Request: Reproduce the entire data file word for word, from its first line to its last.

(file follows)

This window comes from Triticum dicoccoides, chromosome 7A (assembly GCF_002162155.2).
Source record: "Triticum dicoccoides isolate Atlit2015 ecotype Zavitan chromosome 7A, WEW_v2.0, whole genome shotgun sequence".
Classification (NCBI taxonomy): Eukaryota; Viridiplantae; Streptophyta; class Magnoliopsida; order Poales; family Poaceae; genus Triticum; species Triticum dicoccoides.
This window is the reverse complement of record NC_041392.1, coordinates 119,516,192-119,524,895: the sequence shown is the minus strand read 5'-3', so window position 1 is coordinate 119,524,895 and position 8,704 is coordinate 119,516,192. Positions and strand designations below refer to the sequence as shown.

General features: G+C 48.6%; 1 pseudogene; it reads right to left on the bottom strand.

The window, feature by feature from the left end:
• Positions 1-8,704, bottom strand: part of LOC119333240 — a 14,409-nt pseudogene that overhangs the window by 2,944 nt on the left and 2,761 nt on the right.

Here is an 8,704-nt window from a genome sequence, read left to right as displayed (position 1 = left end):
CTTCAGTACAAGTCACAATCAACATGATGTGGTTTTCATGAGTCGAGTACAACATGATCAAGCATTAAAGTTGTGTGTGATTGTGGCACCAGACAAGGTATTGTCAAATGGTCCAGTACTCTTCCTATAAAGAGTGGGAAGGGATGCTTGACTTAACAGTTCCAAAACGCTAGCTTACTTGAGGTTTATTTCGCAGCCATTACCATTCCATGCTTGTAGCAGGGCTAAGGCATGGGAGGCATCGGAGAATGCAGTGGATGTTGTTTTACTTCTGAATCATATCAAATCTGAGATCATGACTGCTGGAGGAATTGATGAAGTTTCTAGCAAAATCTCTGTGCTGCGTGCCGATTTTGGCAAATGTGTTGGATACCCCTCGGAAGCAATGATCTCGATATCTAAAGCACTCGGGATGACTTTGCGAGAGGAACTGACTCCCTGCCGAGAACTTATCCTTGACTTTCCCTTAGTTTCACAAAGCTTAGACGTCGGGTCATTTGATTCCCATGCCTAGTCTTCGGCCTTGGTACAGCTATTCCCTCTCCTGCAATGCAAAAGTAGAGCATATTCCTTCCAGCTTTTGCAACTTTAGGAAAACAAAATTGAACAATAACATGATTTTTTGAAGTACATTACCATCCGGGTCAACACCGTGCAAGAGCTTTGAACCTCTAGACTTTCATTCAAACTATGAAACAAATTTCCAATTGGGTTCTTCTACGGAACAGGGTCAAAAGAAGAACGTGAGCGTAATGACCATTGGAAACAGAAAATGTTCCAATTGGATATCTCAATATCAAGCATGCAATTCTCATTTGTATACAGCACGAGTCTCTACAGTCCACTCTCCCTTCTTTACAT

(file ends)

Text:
This window comes from Triticum dicoccoides, chromosome 7A (assembly GCF_002162155.2).
Source record: "Triticum dicoccoides isolate Atlit2015 ecotype Zavitan chromosome 7A, WEW_v2.0, whole genome shotgun sequence".
Classification (NCBI taxonomy): Eukaryota; Viridiplantae; Streptophyta; class Magnoliopsida; order Poales; family Poaceae; genus Triticum; species Triticum dicoccoides.
This window is the reverse complement of record NC_041392.1, coordinates 119,516,192-119,524,895: the sequence shown is the minus strand read 5'-3', so window position 1 is coordinate 119,524,895 and position 8,704 is coordinate 119,516,192. Positions and strand designations below refer to the sequence as shown.

General features: G+C 48.6%; 1 pseudogene; it reads right to left on the bottom strand.

The window, feature by feature from the left end:
• Positions 1-8,704, bottom strand: part of LOC119333240 — a 14,409-nt pseudogene that overhangs the window by 2,944 nt on the left and 2,761 nt on the right.

Here is an 8,704-nt window from a genome sequence, read left to right as displayed (position 1 = left end):
CTTCAGTACAAGTCACAATCAACATGATGTGGTTTTCATGAGTCGAGTACAACATGATCAAGCATTAAAGTTGTGTGTGATTGTGGCACCAGACAAGGTATTGTCAAATGGTCCAGTACTCTTCCTATAAAGAGTGGGAAGGGATGCTTGACTTAACAGTTCCAAAACGCTAGCTTACTTGAGGTTTATTTCGCAGCCATTACCATTCCATGCTTGTAGCAGGGCTAAGGCATGGGAGGCATCGGAGAATGCAGTGGATGTTGTTTTACTTCTGAATCATATCAAATCTGAGATCATGACTGCTGGAGGAATTGATGAAGTTTCTAGCAAAATCTCTGTGCTGCGTGCCGATTTTGGCAAATGTGTTGGATACCCCTCGGAAGCAATGATCTCGATATCTAAAGCACTCGGGATGACTTTGCGAGAGGAACTGACTCCCTGCCGAGAACTTATCCTTGACTTTCCCTTAGTTTCACAAAGCTTAGACGTCGGGTCATTTGATTCCCATGCCTAGTCTTCGGCCTTGGTACAGCTATTCCCTCTCCTGCAATGCAAAAGTAGAGCATATTCCTTCCAGCTTTTGCAACTTTAGGAAAACAAAATTGAACAATAACATGATTTTTTGAAGTACATTACCATCCGGGTCAACACCGTGCAAGAGCTTTGAACCTCTAGACTTTCATTCAAACTATGAAACAAATTTCCAATTGGGTTCTTCTACGGAACAGGGTCAAAAGAAGAACGTGAGCGTAATGACCATTGGAAACAGAAAATGTTCCAATTGGATATCTCAATATCAAGCATGCAATTCTCATTTGTATACAGCACGAGTCTCTACAGTCCACTCTCCCTTCTTTACAT